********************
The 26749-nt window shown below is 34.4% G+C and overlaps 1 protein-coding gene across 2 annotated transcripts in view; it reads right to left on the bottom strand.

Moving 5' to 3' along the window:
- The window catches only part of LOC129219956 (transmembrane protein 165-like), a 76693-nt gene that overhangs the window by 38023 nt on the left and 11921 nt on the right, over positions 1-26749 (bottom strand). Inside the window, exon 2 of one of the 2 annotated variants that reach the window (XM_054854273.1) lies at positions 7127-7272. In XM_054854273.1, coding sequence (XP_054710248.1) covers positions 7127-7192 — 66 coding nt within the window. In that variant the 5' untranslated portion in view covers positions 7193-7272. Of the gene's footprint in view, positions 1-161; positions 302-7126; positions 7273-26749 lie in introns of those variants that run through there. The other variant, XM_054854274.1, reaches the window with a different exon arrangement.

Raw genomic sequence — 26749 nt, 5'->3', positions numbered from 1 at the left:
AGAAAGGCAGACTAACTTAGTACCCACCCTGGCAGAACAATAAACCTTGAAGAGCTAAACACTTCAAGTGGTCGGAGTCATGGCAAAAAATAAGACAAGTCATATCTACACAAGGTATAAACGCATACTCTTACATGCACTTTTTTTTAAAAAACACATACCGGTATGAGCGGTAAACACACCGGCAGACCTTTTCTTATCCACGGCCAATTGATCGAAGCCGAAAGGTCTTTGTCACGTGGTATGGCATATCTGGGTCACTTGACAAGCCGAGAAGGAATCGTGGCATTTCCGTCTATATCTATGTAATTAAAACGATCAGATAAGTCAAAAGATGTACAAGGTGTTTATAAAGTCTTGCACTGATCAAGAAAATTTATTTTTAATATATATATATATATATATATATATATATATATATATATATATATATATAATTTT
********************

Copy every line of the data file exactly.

The 26749-nt window shown below is 34.4% G+C and overlaps 1 protein-coding gene across 2 annotated transcripts in view; it reads right to left on the bottom strand.

Moving 5' to 3' along the window:
- The window catches only part of LOC129219956 (transmembrane protein 165-like), a 76693-nt gene that overhangs the window by 38023 nt on the left and 11921 nt on the right, over positions 1-26749 (bottom strand). Inside the window, exon 2 of one of the 2 annotated variants that reach the window (XM_054854273.1) lies at positions 7127-7272. In XM_054854273.1, coding sequence (XP_054710248.1) covers positions 7127-7192 — 66 coding nt within the window. In that variant the 5' untranslated portion in view covers positions 7193-7272. Of the gene's footprint in view, positions 1-161; positions 302-7126; positions 7273-26749 lie in introns of those variants that run through there. The other variant, XM_054854274.1, reaches the window with a different exon arrangement.

Raw genomic sequence — 26749 nt, 5'->3', positions numbered from 1 at the left:
AGAAAGGCAGACTAACTTAGTACCCACCCTGGCAGAACAATAAACCTTGAAGAGCTAAACACTTCAAGTGGTCGGAGTCATGGCAAAAAATAAGACAAGTCATATCTACACAAGGTATAAACGCATACTCTTACATGCACTTTTTTTTAAAAAACACATACCGGTATGAGCGGTAAACACACCGGCAGACCTTTTCTTATCCACGGCCAATTGATCGAAGCCGAAAGGTCTTTGTCACGTGGTATGGCATATCTGGGTCACTTGACAAGCCGAGAAGGAATCGTGGCATTTCCGTCTATATCTATGTAATTAAAACGATCAGATAAGTCAAAAGATGTACAAGGTGTTTATAAAGTCTTGCACTGATCAAGAAAATTTATTTTTAATATATATATATATATATATATATATATATATATATATATATATATATATAATTTT